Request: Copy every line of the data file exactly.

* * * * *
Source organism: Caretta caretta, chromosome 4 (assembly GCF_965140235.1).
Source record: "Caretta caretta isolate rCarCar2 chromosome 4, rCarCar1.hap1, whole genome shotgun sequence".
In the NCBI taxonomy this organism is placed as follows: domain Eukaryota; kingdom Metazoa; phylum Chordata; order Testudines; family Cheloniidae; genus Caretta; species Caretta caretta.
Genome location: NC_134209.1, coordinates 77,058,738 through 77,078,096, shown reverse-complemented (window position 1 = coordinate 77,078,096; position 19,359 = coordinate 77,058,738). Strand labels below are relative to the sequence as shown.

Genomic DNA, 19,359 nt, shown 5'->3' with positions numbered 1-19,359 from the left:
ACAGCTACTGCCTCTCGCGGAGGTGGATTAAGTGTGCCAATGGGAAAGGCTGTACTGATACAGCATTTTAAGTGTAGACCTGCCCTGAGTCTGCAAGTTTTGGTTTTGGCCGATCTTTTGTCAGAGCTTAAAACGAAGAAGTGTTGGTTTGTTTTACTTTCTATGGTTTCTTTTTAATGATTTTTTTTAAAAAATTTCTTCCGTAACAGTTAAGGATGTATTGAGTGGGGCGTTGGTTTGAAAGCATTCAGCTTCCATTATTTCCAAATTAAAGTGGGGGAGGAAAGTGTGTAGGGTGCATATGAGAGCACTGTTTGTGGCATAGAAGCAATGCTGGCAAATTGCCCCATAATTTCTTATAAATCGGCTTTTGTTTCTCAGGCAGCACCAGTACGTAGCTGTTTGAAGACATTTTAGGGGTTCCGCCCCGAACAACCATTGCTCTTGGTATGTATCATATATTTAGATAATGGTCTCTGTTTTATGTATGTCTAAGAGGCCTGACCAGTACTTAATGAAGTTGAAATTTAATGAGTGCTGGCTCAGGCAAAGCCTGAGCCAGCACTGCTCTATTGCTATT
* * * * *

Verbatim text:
Source organism: Caretta caretta, chromosome 4 (assembly GCF_965140235.1).
Source record: "Caretta caretta isolate rCarCar2 chromosome 4, rCarCar1.hap1, whole genome shotgun sequence".
In the NCBI taxonomy this organism is placed as follows: domain Eukaryota; kingdom Metazoa; phylum Chordata; order Testudines; family Cheloniidae; genus Caretta; species Caretta caretta.
Genome location: NC_134209.1, coordinates 77,058,738 through 77,078,096, shown reverse-complemented (window position 1 = coordinate 77,078,096; position 19,359 = coordinate 77,058,738). Strand labels below are relative to the sequence as shown.

Genomic DNA, 19,359 nt, shown 5'->3' with positions numbered 1-19,359 from the left:
ACAGCTACTGCCTCTCGCGGAGGTGGATTAAGTGTGCCAATGGGAAAGGCTGTACTGATACAGCATTTTAAGTGTAGACCTGCCCTGAGTCTGCAAGTTTTGGTTTTGGCCGATCTTTTGTCAGAGCTTAAAACGAAGAAGTGTTGGTTTGTTTTACTTTCTATGGTTTCTTTTTAATGATTTTTTTTAAAAAATTTCTTCCGTAACAGTTAAGGATGTATTGAGTGGGGCGTTGGTTTGAAAGCATTCAGCTTCCATTATTTCCAAATTAAAGTGGGGGAGGAAAGTGTGTAGGGTGCATATGAGAGCACTGTTTGTGGCATAGAAGCAATGCTGGCAAATTGCCCCATAATTTCTTATAAATCGGCTTTTGTTTCTCAGGCAGCACCAGTACGTAGCTGTTTGAAGACATTTTAGGGGTTCCGCCCCGAACAACCATTGCTCTTGGTATGTATCATATATTTAGATAATGGTCTCTGTTTTATGTATGTCTAAGAGGCCTGACCAGTACTTAATGAAGTTGAAATTTAATGAGTGCTGGCTCAGGCAAAGCCTGAGCCAGCACTGCTCTATTGCTATT